Thinking of growing Wisteria this year?

Wisteria L&DCGS

Mark – Chair of Leigh and District Cottage Garden Society – offers some useful advice on growing Wisteria in your cottage garden…

Wisteria is a versatile climber that’s easy to look after (by grasping basic principles).  Grown as climbers, shrubs or standards – I’m writing about climbers…

What types of Wisteria are there?

There are two main types: Floribunda and Sinensis…

Sinensis (known as the Chinese Wisteria) such as Wisteria sinensis prolific flower just before leaf emergence – flowers are around 9 – 12” in length with a sweet scent. Flowering slightly earlier than floribundas, generally with various blues or white flowers, blooming at an earlier age during climber’s life.

Floribunda (native to Japan) such as Wisteria floribunda black dragon, usually flower the same time it leafs up with blooms around the 12 – 18’’ in length. In blues, pinks and white flowers, usually in May/June.

Where’s the best place for Wisteria in your cottage garden?

Planting and site: Wisteria prefer a sunny position but will do ok in shade. The common planting place is on a house wall. They need a series of wires in 12’’ intervals to tie the forming frame. Although not fussy with soil type, the plant would benefit incorporating bone meal into the planting hole, mixing well in then placing your plant into the hole and returning the soil – not forgetting plant at soil level firming with your heel. The climber will get off to a better start if in the spring, as it leafs up, you feed with Blood, Fish and Bone; a handful pricked around but not touching the stem. Water during dry spells the first year.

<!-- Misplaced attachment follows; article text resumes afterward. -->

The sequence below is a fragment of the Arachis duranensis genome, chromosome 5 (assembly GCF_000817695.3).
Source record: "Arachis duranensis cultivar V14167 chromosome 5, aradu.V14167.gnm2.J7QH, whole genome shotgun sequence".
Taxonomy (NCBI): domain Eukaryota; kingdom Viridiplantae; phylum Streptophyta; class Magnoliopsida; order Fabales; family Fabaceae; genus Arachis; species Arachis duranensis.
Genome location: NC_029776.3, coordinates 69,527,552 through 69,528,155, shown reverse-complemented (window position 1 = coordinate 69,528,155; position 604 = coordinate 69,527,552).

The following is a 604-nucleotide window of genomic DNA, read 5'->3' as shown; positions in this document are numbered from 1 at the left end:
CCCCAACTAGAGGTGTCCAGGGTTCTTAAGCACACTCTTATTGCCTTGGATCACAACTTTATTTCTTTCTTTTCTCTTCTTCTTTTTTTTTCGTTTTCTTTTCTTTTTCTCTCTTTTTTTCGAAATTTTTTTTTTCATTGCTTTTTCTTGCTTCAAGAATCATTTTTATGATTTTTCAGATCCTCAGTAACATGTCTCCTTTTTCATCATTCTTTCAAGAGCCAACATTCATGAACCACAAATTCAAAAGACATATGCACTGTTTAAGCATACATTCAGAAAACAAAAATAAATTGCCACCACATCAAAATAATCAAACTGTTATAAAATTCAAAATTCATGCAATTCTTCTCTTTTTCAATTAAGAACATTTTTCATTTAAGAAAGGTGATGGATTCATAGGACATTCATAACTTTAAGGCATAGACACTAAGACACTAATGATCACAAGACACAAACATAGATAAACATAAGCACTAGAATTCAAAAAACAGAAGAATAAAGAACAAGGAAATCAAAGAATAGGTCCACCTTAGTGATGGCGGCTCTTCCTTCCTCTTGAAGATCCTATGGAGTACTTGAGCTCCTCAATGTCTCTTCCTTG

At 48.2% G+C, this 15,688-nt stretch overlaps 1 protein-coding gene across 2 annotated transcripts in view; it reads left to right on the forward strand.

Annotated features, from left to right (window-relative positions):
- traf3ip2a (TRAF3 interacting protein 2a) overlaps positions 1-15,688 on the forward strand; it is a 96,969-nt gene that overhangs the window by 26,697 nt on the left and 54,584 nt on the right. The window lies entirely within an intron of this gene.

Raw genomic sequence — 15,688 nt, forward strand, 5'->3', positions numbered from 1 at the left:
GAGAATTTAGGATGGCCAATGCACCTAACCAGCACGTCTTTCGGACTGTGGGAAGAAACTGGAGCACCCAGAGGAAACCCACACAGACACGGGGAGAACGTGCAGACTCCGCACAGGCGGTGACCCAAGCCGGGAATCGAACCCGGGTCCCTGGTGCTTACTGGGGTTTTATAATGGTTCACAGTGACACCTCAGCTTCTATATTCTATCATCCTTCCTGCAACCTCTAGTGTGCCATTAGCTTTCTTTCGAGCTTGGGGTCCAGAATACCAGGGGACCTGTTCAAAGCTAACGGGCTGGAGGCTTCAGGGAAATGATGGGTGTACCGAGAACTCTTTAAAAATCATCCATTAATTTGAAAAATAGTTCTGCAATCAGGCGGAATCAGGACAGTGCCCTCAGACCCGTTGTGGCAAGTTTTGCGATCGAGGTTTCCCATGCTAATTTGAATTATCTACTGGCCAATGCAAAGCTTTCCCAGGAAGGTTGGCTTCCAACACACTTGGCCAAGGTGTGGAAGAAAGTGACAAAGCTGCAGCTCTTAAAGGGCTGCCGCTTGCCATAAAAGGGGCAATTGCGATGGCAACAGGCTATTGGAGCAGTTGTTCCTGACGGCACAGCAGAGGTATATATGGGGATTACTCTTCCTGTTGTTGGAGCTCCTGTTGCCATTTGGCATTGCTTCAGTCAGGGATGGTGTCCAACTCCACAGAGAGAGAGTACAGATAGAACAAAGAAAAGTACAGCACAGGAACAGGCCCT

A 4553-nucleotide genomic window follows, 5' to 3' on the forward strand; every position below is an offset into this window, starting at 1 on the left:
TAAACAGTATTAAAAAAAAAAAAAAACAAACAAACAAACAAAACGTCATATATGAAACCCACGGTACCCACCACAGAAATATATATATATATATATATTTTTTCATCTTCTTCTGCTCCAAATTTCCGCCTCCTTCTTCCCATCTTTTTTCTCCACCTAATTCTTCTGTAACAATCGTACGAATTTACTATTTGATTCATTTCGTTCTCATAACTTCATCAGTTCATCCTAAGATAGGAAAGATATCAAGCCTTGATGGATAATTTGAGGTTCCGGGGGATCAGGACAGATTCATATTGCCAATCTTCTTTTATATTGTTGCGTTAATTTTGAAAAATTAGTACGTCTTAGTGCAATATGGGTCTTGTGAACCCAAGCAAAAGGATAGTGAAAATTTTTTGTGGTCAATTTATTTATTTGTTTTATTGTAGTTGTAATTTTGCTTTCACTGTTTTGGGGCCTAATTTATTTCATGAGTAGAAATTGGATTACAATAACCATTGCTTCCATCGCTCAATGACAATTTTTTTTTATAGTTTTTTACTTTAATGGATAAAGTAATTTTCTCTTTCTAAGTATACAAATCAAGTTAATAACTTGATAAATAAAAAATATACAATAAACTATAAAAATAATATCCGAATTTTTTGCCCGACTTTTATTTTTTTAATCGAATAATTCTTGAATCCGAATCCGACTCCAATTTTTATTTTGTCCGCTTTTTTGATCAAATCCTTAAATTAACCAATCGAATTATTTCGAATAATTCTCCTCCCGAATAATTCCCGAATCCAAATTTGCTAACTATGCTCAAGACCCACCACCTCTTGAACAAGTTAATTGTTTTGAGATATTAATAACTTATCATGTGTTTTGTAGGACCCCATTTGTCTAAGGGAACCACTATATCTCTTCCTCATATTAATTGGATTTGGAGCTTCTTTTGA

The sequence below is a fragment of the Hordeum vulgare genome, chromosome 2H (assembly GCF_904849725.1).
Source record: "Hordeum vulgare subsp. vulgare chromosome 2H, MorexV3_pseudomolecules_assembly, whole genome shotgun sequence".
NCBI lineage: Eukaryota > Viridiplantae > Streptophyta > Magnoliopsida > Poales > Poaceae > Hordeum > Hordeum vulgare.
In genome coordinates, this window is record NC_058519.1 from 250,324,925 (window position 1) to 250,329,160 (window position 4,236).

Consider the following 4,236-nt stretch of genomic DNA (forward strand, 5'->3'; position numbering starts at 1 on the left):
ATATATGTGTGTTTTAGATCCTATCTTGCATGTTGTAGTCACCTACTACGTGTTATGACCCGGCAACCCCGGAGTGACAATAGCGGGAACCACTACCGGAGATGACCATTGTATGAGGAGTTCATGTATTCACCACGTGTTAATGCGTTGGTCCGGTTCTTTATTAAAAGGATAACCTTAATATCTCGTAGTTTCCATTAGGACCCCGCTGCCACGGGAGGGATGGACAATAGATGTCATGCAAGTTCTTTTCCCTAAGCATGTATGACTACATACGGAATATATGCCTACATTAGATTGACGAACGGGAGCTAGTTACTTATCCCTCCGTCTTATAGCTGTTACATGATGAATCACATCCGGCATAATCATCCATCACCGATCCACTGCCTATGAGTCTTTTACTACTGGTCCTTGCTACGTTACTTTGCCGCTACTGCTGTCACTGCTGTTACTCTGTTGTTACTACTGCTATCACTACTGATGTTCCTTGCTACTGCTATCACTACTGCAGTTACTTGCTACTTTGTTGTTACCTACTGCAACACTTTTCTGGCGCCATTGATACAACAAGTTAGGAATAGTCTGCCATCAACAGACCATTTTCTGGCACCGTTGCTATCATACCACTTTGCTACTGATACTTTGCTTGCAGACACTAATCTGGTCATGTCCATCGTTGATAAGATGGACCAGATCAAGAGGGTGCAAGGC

How should I prune my Wisteria?

Pruning during the formative years: The idea is you train your plant to form a framework that will be there for many years. Want the fantastic rewards that a well-trained wisteria will give you? Follow these guidelines:

  • Allow your new shoots to grow in length, choosing a leader shoot to train as vertical, allowing shoots coming off this to be trained horizontally.
  • Shorten these shoots and the vertical by a quarter in November.
  • The following year, allow to grow in length to further extend the vertical and horizontal frame – sending new horizontal shoots as the vertical extends up.
  • By the end of season two you should have a basic frame. Pinch these back just a few inches (unless they have grown enormously, then prune harder).

Year 3, framework is ready to do annual pruning, now you have the frame.

Summer and Winter Annual pruning:

Every July/August new shoots arising from your frame will be pruned to 5-7 leaf buds. Cut immediately above a leaf, a follow up may be needed.

A second prune is done in the dormant season (January February March not during very cold spells), reduce your last prune of 5-7 to 2 buds; remove any dead wood. Prune previous seasons’ shoots – they might have extended growth on from the summer. The important thing is taking them back to 2 buds.

The next season’s pruning is the same. So: summer prune is 5-7 buds; winter prune is 2 buds. However, things start to change here because the last year’s winter prune to 2 may produce two new shoots that you will then prune to 5-7 and in winter to 2, this all starts to form spurs, rather like apple trees do.

One last word

Missed the summer prune? Shorten growth to 2 buds on your winter prune. Be aware it will be spaghetti, difficult to sort out.



P.S. Check out what’s happening in Leigh and District Cottage Garden Society this year, we’ve got a range of exciting events going on! And don’t forget to follow us on facebook!